The third instalment of The Local Fuzz brings together an impressive roster of UK doom, from big names to up-and-comers.
UK doomsters Garganjua combine the heavy with a raw emotive power on their sophomore album.
Leeds trio BongCauldron have crafted a distinct style yet managed to stay true to their doomy vision, birthing one hell of a debut LP in the process.
King Goat’s all-dayer was an onslaught of noisy riffs, check out our review of the day.
If Sect’s first album was a group of seasoned prize fights shaking off ring-rustiness, No Cure For Death is a gang of hardcore punk veterans, fighting fit and ready to take brass knuckles to the resurgent evils of the post-Trumpian world.
Ulver have achieved a spectacular live show worth the price of attendance, which is more than can be said for the majority of bands.
Man Is Wolf To Man is a poignant masterpiece to those with the patience (and spare time) to delve into its expansive sound.
The latest instalment in the Leccy Wiz saga sees the band’s signature fuzz take a step back, allowing its riffs to take centre stage.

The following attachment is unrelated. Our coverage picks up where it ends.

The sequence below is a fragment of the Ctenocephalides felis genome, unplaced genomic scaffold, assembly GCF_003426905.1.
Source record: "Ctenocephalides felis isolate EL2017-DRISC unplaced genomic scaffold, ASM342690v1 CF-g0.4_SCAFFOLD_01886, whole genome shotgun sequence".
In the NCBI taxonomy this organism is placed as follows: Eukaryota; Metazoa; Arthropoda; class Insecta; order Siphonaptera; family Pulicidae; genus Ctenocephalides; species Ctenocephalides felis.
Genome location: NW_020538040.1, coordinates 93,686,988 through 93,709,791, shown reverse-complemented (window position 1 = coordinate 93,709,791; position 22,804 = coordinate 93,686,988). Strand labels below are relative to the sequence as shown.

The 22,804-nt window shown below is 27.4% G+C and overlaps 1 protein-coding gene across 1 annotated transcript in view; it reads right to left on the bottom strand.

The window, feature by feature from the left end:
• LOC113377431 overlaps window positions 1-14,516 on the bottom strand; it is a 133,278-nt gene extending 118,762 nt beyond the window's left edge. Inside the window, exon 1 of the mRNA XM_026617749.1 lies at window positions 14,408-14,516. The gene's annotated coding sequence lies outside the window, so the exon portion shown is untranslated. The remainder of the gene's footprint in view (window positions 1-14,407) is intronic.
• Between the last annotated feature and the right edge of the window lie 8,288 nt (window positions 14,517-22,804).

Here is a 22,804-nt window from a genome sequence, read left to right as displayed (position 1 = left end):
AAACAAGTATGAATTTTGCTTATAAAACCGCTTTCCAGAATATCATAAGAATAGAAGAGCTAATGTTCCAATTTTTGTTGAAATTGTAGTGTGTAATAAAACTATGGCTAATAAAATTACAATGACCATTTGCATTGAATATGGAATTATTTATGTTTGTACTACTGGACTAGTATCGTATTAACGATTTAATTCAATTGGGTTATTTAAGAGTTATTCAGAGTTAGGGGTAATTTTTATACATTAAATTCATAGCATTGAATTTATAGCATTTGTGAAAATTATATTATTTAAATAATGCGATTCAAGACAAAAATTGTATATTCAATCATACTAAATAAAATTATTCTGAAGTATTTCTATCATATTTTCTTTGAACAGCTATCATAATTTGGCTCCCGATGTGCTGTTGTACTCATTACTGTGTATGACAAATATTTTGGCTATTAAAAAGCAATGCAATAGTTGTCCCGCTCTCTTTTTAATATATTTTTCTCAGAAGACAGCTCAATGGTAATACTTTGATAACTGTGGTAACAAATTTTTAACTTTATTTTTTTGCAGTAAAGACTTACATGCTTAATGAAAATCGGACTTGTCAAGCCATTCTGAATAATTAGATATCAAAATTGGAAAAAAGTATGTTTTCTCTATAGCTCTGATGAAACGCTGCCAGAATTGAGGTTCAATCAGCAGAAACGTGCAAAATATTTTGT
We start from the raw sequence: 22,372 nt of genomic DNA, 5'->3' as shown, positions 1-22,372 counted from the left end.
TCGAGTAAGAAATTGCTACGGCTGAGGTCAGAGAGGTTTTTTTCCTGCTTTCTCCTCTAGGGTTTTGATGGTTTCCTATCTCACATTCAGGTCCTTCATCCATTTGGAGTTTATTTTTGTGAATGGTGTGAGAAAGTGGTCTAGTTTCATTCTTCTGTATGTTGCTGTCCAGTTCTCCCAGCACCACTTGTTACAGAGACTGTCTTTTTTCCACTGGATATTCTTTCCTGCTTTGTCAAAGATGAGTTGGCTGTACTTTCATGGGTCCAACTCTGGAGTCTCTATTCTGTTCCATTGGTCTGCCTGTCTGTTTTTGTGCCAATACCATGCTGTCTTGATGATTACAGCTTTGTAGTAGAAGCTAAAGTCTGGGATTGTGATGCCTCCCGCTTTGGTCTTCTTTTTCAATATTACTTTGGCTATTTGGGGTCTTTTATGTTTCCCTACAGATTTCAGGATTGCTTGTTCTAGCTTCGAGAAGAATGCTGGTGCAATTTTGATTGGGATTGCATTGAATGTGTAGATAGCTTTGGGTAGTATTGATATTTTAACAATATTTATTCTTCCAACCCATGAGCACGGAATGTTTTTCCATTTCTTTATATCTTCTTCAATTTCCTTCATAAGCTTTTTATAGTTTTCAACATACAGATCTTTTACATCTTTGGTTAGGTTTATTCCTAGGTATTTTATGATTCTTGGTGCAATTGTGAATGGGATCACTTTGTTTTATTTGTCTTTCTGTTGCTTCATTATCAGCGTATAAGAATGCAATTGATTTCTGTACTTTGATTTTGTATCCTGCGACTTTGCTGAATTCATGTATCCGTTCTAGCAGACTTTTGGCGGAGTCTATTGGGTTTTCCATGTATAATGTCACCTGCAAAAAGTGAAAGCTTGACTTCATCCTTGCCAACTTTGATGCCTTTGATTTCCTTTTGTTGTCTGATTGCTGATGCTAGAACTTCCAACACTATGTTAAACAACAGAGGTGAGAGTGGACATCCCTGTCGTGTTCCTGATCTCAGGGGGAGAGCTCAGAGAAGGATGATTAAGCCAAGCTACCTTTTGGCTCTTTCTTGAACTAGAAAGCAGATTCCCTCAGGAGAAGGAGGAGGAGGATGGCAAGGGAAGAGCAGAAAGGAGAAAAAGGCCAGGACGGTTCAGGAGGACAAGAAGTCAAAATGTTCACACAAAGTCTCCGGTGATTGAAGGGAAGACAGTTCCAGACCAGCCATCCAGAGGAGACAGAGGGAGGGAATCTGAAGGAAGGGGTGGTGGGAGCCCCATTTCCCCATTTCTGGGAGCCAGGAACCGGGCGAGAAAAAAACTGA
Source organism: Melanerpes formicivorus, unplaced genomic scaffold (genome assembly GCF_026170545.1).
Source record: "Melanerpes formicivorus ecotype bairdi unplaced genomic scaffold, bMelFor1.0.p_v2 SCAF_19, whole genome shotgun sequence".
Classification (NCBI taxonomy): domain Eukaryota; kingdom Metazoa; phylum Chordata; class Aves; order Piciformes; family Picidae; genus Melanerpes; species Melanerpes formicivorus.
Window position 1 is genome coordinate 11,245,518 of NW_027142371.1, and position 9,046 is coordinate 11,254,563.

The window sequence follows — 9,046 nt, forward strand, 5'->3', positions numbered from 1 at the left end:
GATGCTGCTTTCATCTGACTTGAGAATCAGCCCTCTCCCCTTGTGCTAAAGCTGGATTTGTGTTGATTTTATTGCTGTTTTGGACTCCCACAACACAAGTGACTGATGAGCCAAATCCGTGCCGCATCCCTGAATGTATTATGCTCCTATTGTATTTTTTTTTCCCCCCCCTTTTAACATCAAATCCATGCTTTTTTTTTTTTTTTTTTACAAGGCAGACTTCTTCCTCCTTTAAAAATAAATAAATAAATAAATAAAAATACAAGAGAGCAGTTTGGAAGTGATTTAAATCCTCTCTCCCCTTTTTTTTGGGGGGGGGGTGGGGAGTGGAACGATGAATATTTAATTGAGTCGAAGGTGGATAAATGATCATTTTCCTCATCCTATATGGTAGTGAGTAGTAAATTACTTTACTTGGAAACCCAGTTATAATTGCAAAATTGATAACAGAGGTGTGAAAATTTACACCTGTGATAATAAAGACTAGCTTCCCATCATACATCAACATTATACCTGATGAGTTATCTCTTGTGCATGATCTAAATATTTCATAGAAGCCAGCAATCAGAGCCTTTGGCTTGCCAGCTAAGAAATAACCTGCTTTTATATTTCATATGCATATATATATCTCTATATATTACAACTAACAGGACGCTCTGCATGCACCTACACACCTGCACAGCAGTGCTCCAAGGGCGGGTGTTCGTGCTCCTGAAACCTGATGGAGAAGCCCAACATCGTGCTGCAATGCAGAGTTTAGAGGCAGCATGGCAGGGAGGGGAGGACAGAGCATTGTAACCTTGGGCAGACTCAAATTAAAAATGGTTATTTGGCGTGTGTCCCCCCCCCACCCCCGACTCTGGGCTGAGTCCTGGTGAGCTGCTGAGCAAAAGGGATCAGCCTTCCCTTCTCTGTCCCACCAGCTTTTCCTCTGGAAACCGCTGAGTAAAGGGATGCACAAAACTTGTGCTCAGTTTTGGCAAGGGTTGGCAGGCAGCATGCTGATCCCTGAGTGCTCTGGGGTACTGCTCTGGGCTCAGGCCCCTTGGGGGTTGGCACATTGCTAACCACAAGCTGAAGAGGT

It’s almost unheard of for a band to release a masterpiece so late into their career but somehow Godflesh have achieved just that.
There were a few raised eyebrows recently when Holy Roar Records announced that two of their charges, Slabdragger and Wren, were to release a split featuring a cover of a Frank Zappa and Captain Beefheart track, respectively.
Italian instrumental quintet prove that life without vocals has no effect over a band’s ability to be creative.
Code’s latest release only came out last January, but the progressive black metallers still have much to give 2017.
Stoic is an excellent addition to Ghold’s already formidable portfolio and a triumphant beginning for Crypt Of The Wizard. Here’s to many more.
Godspeed You! Black Emperor hold a monolithic status over post-genre bands and musicians – enthralled to the noise, no-wave and post-hardcore scenes that sprung up around bands like Sonic Youth and […]
Transcending their genre through intelligent experimentations that seldom miss their mark, Blut Aus Nord offer up increasingly more punishing sonic stylings as they obliterate the notion of genre on Deus Salutis Meae.
The third instalment in the New York outift’s experimental discography continues to delve into challenging aural territories, blending their twisted interpretations of various metal subgenres to explore only the most torturous forms of musical extremity.